Physiotherapy is a profession which involves the interaction between therapists, patients, families and caregivers, in a process of assessing movement potential and in establishing agreed-upon goals and objectives using knowledge and skills unique to physiotherapists. (WCPT, 2004).
Physiotherapy is a range of concepts, themes and practices which are related to each other but which cannot be reduced to a single entity. During the last twenty years, it has changed from a collection of treatments prescribed by medical practitioners into a method of clinical practice by which physiotherapists examine and assess patients referred for treatment and select appropriate intervention. The newly acquired diagnostic role and the traditional ameliorative and restorative roles demand a high level of theoretical and factual knowledge and practical ability. Physiotherapy requires understanding of diseases processes and technical competence, both of which are formed on sound knowledge of Anatomy, Biomedical Sciences and Physical Science.
The first three years of the course are mainly academic, while the final year is dedicated solely to supervised clinical practice. During the first semester of the final year, students are encouraged to obtain clinical practice overseas utilising one of the several Erasmus agreements that the Physiotherapy Division has with major universities throughout Europe. On completion of the course the graduate will have the skills necessary to prevent, diagnose and treat any condition that influences the physical function and performance of the body.
Learning outcomes play an important role in helping physiotherapy students to understand the links between different progressions of their course of study, from the basic class level, to the year level, to the end of course level, and between academic and clinical contexts. In order to enhance the quality of students’ learning and their sense of course understanding, considerable merit in the use of outcomes as a guide to learning and practice at all levels of the physiotherapy curriculum has been emphasised. Each study unit within the course programme has its own learning outcomes stated.
Generally the learning outcomes for the course can be stated on a yearly basis. The first year of the course is intended to introduce the students to the subjects supportive to physiotherapy included biomedical sciences and basic physiotherapy skills.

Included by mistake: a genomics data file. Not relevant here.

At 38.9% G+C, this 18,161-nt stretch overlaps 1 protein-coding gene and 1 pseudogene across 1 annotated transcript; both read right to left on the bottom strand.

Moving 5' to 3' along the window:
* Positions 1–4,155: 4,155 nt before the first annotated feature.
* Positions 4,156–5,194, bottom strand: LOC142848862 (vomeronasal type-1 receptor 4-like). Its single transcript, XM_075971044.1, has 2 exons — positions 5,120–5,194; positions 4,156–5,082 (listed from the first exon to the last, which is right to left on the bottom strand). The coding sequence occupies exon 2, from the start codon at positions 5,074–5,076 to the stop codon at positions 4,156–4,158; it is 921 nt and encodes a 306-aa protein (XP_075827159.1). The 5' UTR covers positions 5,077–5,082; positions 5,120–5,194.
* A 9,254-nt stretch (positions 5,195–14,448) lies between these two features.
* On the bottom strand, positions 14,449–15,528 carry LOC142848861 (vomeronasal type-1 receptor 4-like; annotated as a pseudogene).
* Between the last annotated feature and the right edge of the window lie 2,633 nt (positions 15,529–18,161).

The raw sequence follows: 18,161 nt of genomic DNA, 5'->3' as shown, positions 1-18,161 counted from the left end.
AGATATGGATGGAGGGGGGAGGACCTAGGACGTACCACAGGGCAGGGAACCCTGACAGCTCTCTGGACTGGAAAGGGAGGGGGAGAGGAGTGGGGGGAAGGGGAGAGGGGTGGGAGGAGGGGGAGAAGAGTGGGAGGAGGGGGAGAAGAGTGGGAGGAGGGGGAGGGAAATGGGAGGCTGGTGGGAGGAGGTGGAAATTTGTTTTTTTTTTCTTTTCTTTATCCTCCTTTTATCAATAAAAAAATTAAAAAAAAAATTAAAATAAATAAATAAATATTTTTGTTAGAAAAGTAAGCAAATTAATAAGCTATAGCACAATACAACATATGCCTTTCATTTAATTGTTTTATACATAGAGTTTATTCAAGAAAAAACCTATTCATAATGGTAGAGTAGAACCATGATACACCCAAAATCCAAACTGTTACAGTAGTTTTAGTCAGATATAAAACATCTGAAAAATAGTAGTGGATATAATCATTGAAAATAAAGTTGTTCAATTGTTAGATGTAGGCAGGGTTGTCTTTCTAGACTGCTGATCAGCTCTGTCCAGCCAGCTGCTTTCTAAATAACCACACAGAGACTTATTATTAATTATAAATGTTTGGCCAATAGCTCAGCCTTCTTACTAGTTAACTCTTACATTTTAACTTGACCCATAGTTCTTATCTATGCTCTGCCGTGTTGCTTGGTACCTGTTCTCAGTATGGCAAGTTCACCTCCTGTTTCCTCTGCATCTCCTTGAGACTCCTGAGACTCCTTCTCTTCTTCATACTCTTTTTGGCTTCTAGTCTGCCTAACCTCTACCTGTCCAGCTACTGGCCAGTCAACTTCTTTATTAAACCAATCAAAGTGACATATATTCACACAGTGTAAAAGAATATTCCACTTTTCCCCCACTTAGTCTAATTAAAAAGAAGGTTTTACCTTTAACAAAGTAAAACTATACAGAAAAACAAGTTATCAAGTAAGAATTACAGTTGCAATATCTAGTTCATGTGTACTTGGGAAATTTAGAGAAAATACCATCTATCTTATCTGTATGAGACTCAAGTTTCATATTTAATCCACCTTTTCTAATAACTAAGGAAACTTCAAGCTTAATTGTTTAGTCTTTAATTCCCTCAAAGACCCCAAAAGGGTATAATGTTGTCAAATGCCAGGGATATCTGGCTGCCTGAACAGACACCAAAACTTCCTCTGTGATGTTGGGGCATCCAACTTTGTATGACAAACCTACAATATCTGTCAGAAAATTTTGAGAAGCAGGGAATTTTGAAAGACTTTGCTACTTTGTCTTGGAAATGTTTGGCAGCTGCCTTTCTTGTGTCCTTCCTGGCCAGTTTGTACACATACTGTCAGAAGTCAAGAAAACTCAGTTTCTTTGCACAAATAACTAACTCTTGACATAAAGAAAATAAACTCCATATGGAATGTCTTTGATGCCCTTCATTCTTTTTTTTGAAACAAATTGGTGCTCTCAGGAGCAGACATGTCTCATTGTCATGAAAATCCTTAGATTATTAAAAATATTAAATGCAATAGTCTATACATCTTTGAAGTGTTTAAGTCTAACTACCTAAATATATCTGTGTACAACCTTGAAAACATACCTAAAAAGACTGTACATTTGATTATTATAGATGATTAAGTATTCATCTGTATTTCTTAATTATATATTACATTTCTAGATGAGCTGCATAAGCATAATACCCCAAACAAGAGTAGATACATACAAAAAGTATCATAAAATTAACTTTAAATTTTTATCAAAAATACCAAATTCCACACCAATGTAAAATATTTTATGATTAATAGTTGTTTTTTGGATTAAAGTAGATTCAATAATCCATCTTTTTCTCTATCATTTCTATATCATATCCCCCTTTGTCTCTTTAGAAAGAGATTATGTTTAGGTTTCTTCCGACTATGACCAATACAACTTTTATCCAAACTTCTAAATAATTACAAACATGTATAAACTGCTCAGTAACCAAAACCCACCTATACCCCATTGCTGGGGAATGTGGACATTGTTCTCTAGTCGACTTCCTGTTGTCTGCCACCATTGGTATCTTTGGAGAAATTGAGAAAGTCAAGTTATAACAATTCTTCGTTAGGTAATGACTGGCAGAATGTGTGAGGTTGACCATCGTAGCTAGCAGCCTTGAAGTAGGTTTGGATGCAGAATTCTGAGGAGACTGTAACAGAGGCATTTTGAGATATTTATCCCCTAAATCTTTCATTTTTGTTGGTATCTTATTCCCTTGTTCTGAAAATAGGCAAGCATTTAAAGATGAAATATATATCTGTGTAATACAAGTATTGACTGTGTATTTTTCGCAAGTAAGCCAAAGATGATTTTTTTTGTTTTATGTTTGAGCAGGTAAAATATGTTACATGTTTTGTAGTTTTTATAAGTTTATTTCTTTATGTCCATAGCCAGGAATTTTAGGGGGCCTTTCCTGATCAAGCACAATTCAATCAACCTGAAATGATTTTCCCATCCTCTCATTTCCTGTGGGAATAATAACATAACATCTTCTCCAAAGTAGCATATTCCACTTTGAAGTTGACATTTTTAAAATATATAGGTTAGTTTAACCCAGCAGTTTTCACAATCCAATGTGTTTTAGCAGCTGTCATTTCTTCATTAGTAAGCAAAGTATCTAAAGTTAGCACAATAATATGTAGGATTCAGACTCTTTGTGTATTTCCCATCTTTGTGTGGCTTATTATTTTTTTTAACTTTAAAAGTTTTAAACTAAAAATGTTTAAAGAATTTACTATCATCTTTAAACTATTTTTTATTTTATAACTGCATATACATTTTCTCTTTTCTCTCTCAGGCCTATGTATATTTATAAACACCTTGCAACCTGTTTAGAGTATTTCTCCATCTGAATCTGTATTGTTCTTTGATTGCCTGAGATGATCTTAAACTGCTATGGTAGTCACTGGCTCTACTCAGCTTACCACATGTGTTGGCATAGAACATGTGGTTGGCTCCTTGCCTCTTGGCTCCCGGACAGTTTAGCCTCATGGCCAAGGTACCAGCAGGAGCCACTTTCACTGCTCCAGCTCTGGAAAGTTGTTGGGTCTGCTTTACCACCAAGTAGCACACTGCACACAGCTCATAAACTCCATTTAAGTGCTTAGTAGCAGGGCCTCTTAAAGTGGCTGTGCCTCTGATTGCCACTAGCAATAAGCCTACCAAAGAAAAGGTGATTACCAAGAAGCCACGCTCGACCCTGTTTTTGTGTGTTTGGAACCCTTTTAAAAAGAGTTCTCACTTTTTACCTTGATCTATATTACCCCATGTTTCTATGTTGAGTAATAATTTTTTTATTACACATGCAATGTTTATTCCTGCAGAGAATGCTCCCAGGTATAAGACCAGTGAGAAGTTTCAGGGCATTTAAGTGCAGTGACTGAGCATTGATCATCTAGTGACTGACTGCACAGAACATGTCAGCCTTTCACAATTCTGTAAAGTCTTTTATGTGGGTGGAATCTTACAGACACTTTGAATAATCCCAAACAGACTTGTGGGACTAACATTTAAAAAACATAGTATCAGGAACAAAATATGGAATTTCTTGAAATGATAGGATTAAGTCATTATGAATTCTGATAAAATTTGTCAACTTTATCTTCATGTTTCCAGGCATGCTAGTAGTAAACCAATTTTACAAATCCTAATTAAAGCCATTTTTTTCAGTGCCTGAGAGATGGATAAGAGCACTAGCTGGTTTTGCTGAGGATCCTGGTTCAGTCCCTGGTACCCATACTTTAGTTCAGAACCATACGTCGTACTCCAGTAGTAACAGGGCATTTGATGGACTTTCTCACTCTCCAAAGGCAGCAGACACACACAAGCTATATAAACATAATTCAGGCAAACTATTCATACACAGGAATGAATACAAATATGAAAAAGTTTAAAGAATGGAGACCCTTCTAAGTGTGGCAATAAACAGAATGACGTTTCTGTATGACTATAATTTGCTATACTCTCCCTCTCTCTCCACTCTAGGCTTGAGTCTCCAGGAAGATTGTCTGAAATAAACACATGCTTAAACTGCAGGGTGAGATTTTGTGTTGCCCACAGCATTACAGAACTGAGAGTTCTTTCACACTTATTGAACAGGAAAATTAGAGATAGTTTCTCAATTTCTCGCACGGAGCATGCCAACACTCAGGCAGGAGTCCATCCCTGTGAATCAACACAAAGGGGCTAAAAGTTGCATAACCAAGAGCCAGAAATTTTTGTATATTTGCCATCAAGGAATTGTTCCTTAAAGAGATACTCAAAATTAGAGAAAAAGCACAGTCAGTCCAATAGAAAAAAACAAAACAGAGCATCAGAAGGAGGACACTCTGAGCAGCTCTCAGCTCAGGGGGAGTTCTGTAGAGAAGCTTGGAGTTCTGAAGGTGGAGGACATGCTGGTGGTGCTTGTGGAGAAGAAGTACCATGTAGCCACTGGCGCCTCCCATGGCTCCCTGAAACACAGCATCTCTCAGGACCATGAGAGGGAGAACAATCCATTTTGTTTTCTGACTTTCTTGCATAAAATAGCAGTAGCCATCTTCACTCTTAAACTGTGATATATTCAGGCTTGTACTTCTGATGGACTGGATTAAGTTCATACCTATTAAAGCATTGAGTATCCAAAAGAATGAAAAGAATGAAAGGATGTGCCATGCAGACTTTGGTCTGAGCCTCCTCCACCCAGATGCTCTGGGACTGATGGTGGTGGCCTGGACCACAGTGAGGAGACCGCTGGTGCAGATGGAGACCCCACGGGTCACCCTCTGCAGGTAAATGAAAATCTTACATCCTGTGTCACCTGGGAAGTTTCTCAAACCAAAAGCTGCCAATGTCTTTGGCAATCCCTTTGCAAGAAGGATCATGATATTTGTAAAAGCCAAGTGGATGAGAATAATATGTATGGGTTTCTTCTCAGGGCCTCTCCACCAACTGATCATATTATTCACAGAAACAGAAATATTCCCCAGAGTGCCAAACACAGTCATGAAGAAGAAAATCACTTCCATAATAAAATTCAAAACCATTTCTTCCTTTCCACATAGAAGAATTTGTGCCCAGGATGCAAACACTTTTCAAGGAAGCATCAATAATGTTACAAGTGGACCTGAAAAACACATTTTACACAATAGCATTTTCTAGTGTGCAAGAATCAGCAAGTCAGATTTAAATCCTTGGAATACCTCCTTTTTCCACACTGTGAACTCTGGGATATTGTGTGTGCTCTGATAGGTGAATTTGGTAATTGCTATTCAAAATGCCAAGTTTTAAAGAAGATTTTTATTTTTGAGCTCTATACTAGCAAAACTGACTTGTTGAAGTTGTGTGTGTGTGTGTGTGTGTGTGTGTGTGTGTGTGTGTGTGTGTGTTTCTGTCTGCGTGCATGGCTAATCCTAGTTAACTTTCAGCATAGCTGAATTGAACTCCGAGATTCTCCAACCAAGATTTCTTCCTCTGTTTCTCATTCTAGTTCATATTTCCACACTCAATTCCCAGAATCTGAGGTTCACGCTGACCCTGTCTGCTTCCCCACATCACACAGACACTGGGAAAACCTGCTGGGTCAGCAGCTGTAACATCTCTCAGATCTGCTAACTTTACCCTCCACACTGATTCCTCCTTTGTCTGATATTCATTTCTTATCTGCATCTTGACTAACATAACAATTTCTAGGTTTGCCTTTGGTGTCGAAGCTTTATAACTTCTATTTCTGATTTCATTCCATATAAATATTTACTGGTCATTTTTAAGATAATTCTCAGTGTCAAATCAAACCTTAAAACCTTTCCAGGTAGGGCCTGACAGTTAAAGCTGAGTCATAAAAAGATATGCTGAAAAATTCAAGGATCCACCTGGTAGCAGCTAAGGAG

The second year of the course introduces knowledge of the pathological basis to disease and the interprofessional approach to patient care for various conditions.
Further specialised skills and techniques are introduced in the third year while the final year is intended to amalgamate theory with practice with the students concentrating on clinical skills and supervised patient contact together with a special project.
As of academic year 2009-2010 students will be keeping a reflective portfolio to facilitate self analysis and self audit during practical and academic components of the course.
Course intended for
Applicants are expected to be eligible once having attained the necessary requirements for entry into the course. It is expected that applicants will possess the following personal qualities and skills.
As a physiotherapist one needs to be patient, sympathetic and firm in order to help patients who may be anxious or frightened, and reluctant to perform difficult or painful interventions. Physiotherapists must encourage, reassure and persuade patients of the ultimate benefits of their treatment. They will need to be skilled in listening, explaining and report writing. Ideally they ought to be physically fit and have an interest in science and physical education.
Career opportunites and access to further studies
On successful completion of the course, candidates are eligible to apply for registration with the Council for the Professions Complementary to Medicine both locally and in Europe especially the United Kingdom.
Once registered, the physiotherapist can look forward to state employment, within the Department of Health, Care of the Elderly, and the Department of Education, as well as employment in the private sector both on an individual basis and/or in private hospitals.
Physiotherapists have been known to be employed in the field of hotels and leisure and in industry.
Career opportunities exist in academia where access to Masters’ or Doctoral programmes are available both locally and overseas. These opportunities facilitate induction into teaching posts, or areas of specialisation.
One of the areas where physiotherapy has taken a major role is that within primary health care.